Article written by: Gavin Ramsay, Resident Astronomer Armagh Observatory and Planetarium


NASA has announced the retirement of the Kepler spacecraft. After launch in March 2009, it began a continuous observation of a 115 square degree field of view (the diameter of the moon is 1/2 a degree) between the constellations Cygnus and Lyra. For all ground based telescopes, and for most space telescopes,  observations of a specific star are interrupted by either day light, bad weather or times when the Earth or Sun gets in the way. Kepler was able to make uninterrupted observations of more than 120,000 stars simultaneously with one highly accurate brightness measurement for each star every 30 min and in some cases every minute. During the four year lifetime, it discovered more than a thousand confirmed planets around other stars; allowed astronomers to penetrate deep into stars interiors through their pulsations; observe flares from stars, and outbursts from accreting binaries – to name just a few of the many science areas which Kepler data was used for.

Evidence for planets around other stars can be found if the planets orbit crosses our line of sight to the host star once per planet year. Smaller planets cause a smaller drop in light. Credit: NASA.

In May 2013, a second reaction wheel on the spacecraft failed making it very difficult to keep the satellite accurately pointed. NASA, with the help of Ball Aerospace, came up with a plan that would use the pressure of sunlight to keep the satellite correctly pointed. A new mission, K2, was devised which allowed observations of fields along the ecliptic (the path the Sun and Moon follow on the sky) to be made continuously for up to 80 days. By the end of K2 in October 2018, 18 fields had been observed in this way.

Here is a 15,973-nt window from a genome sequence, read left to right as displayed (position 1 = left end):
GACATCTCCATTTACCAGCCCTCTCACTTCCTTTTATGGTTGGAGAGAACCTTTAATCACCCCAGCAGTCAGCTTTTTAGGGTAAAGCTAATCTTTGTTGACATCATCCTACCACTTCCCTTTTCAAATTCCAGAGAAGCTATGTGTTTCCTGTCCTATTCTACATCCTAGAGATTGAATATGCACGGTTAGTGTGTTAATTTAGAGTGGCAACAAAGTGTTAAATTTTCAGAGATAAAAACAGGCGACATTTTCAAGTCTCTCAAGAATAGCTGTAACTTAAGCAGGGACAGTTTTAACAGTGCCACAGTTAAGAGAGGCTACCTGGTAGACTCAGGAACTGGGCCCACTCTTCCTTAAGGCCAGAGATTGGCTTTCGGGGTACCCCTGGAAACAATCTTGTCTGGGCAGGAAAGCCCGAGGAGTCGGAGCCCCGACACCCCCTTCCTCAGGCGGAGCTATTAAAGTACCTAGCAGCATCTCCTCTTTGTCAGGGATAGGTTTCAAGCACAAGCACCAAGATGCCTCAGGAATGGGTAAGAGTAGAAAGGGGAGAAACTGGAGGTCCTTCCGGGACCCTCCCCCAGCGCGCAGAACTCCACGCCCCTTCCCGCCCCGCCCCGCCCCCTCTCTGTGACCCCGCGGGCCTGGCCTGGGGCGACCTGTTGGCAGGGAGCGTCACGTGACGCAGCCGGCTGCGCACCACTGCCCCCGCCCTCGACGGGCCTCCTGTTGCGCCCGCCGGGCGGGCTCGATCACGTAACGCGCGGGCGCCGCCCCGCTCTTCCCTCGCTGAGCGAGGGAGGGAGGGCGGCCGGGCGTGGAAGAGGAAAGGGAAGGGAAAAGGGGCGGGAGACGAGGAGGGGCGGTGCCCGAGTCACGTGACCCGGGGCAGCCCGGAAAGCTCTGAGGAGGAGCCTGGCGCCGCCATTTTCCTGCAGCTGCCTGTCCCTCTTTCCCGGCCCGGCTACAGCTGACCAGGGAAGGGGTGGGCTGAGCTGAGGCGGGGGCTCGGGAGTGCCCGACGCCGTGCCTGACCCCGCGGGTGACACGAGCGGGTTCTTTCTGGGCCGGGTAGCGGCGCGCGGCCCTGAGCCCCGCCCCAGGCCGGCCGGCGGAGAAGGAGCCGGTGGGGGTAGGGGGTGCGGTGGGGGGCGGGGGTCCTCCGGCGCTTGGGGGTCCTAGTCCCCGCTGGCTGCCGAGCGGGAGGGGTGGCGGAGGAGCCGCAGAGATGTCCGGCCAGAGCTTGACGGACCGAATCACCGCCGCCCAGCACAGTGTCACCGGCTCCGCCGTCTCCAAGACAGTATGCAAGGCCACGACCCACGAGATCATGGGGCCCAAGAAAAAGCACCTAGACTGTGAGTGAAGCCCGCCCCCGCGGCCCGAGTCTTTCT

Kepler observations of the low mass star KIC 9726699 which rotates once every 12 hrs. Flares are seen once every few hours. Credit: Gavin Ramsay.

Armagh staff and students have been using data from the Kepler mission to study different types of stars. Lauren Doyle, one of our PhD students, has been using data from the mission to study flares from low mass stars. By measuring the time flares are observed, she was able to come to the surprising conclusion that the flares do not seem to be associated with the large spots (similar to Sunspots) that are known to exist on these low mass stars. This implies that flares from these low mass stars are powered in a different way from flares seen from our Sun. Lauren and others at Armagh will be using data from the NASA TESS mission which got launched in April 2018, and then the European Space Agency’s Plato mission expected to be launched in 2026.

The launch of the TESS satellite in April 2018 from Florida. Credit: NASA TV

Armagh has some insiders in the Kepler mission. Tom Barclay did his PhD with Gavin Ramsay in Armagh leaving in 2011 to work for the Kepler mission, eventually becoming the Director of the Kepler Guest Observer Facility. After Tom left to work for the TESS mission, Geert Barentsen, who also did his PhD at Armagh with Jorick Vink, succeeded Tom as their Director.


Cheops and TOI-178 – Astronotes · January 29, 2021 at 17:01

[…] viewing angle such that they cause prominent dips in the stars brightness every planet `year' (see On The Retirement of Kepler). Clearly these planetary systems were very different from our own Solar […]

Top Astronotes of 2018 – · February 9, 2019 at 04:21

[…] On the Retirement of Kepler – Professor Gavin Ramsay gave us his insight into the retirement of the Kepler Spacecraft in November. Our astronomers and students have been using the data obtained by the Kepler spacecraft in their research and Gavin told us just how important that is to the organisation. Click on the blog title to read more. […]

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